Israeli army eases grip on ancient Jericho

JERICHO, West Bank Wed Jun 17, 2009 2:24pm EDT

An Israeli army soldier checks a Palestinian car at a checkpoint outside the West Bank town of Jericho March 31, 2008. REUTERS/Ammar Awad

An Israeli army soldier checks a Palestinian car at a checkpoint outside the West Bank town of Jericho March 31, 2008.

Credit: Reuters/Ammar Awad

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JERICHO, West Bank (Reuters) - The Israeli army has removed a major checkpoint on the road into the West Bank town of Jericho, easing its grip on one of the most popular tourist destinations in the Jordan River valley.

The army Wednesday called it a "goodwill" gesture to give greater freedom of movement in the West Bank for Palestinians, who are hindered by hundreds of Israeli roadblocks and detours.

There have been similar moves lately, as new Prime Minister Benjamin Netanyahu responds to calls from U.S. President Barack Obama that Israel ease the burden of occupation and stop Jewish settlement in the West Bank to promote new peace negotiations.

"This is good news for the tourist business," said Yousef Salman, resort manager of the Jericho Intercontinental Hotel, a few hundred meters (yards) from the former checkpoint.

"It means no more long queues and long waits."

Jericho, a 10-minute drive from the Dead Sea at the lowest point on earth, is one of the world's oldest communities, site of the biblical Mount of Temptation where Christians believe Jesus was tempted by the devil after fasting for 40 days.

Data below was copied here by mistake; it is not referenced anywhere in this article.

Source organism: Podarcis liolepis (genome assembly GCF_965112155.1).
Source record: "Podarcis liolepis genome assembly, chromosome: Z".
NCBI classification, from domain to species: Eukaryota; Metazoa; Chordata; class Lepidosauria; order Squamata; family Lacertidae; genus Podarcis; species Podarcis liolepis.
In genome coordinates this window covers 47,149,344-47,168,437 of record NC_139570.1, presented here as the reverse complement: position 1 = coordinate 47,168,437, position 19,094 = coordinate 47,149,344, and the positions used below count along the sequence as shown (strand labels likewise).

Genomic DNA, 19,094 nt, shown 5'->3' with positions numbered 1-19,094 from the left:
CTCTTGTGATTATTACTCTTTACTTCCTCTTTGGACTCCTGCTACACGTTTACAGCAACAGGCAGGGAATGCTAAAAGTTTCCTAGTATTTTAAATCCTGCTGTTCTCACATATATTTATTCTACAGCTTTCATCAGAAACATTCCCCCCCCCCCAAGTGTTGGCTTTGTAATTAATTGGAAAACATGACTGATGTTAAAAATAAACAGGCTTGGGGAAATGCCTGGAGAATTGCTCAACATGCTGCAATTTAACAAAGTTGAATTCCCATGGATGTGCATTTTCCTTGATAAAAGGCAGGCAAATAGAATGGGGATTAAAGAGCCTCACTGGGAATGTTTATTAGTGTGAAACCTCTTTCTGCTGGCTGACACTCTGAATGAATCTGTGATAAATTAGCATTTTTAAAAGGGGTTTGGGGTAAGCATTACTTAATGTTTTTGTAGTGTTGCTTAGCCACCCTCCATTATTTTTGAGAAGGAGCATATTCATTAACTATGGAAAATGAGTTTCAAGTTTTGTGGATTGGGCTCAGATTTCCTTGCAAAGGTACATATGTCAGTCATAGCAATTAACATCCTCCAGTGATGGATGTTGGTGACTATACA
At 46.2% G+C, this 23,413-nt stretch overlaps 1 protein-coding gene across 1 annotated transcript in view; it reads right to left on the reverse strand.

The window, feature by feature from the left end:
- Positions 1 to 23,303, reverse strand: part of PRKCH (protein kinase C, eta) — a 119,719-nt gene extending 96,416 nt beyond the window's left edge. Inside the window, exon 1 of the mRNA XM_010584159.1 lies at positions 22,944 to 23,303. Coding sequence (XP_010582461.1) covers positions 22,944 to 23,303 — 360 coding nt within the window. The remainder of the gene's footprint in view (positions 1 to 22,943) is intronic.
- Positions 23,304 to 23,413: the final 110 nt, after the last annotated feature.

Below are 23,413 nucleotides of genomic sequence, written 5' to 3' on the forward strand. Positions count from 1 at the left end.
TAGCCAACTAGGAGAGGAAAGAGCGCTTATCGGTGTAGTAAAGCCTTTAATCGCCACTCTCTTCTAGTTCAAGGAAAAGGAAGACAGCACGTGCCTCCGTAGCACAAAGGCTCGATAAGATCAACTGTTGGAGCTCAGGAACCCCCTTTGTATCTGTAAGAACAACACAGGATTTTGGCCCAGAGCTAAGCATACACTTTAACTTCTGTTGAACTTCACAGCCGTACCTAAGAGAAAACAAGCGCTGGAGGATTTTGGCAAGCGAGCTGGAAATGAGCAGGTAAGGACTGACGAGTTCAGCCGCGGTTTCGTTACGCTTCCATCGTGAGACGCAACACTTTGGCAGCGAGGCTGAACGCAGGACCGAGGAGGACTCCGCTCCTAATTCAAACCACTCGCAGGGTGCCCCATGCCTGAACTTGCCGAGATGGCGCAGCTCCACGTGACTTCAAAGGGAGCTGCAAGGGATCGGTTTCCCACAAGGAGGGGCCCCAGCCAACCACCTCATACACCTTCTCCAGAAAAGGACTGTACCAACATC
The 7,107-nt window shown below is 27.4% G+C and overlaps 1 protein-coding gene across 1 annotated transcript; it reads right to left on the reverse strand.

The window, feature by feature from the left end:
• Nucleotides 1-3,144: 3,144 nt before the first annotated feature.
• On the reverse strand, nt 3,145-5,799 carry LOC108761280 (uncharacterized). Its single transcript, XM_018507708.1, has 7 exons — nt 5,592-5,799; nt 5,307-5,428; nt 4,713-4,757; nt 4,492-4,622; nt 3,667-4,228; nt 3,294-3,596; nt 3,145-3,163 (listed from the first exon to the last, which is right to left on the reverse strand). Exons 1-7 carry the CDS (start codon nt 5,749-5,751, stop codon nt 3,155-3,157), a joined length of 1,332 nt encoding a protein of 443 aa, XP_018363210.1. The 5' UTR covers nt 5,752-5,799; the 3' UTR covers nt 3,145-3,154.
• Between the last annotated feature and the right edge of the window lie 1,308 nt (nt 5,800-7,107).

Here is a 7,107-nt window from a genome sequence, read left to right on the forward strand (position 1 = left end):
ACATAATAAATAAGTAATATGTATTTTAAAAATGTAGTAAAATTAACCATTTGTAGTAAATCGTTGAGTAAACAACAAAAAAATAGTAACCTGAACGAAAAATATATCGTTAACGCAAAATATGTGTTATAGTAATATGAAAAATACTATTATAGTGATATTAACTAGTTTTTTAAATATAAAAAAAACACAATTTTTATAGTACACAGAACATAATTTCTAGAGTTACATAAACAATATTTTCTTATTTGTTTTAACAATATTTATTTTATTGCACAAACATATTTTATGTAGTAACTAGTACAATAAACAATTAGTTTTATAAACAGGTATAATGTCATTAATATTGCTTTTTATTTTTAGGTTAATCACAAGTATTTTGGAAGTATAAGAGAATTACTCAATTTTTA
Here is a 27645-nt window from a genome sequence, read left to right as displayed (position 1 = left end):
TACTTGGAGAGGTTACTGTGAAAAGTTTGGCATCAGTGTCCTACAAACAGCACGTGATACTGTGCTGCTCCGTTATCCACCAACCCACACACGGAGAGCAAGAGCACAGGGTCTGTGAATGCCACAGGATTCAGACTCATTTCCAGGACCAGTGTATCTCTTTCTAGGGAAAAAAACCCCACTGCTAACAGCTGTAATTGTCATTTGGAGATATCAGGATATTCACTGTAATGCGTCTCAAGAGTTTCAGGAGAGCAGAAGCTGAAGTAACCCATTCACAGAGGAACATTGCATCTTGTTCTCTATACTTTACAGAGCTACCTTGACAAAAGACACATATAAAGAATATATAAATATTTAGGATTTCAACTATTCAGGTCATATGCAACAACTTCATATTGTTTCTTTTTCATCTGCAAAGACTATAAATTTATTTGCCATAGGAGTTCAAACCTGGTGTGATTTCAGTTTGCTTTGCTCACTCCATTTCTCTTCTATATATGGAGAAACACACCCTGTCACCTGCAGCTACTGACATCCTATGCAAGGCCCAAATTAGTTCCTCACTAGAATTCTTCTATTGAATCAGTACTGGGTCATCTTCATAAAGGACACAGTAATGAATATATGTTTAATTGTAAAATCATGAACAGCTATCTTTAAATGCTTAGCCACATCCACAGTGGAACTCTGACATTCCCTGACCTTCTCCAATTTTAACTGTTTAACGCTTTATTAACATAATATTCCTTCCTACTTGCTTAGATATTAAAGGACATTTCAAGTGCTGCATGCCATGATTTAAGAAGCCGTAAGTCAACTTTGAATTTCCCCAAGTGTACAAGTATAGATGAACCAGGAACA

Palestinians in the tourist trade said the army checkpoint, which could delay traffic for an hour at busy periods, was taken away a few days ago. An Israeli army post remains at the site, capable of restoring the barrier if ordered.

A busload of American pilgrims was one of the first to enter Jericho earlier this week without going through the process of identity checks by armed soldiers, which some find unpleasant.

"ONGOING SECURITY ASSESSMENTS"

"The removal of this crossing is a result of security assessments in the Central Command, and a Civil Administration proposal as a part of the goodwill measures authorized by the Minister of Defense," the Israel Defense Forces (IDF) said.

It added it had removed more than 140 roadblocks in the past year. It did not mention how many new obstacles were erected. A U.N. agency which tracks the roadblock issue said last month it counted 634 obstacles in April, 27 more than 12 months earlier.

The United Nations, World Bank and Israel's Western allies say they are a serious impediment to economic life as well as a daily humiliation. Israel says they are necessary for security.

Until the Palestinian uprising triggered an Israeli security crackdown in 2000, Jericho's casino -- a half hour drive downhill from Jerusalem -- raked in handsome profits from Israelis who have no licensed gambling in their own country.

Israel now bars its citizens from entering those parts of the West Bank -- mostly towns like Jericho -- which are under the immediate control of the autonomous Palestinian Authority.

Asked if the casino, which is part of the Intercontinental Hotel complex, was ready to re-open in anticipation of the return of Israeli gamblers, Salman said there was no plan to do so yet because there was no word of a change of conditions.

Palestinian security men manning their own checkpoint at the entrance to the town said they were still under orders to turn back Israeli citizens, as Israel currently requires.

Another Israeli checkpoint nearby has been moved, letting Palestinians drive from Jericho to the West Bank administrative center Ramallah without showing their papers to Israeli troops.

(Writing by Douglas Hamilton; Editing by Alastair Macdonald and Jon Hemming)

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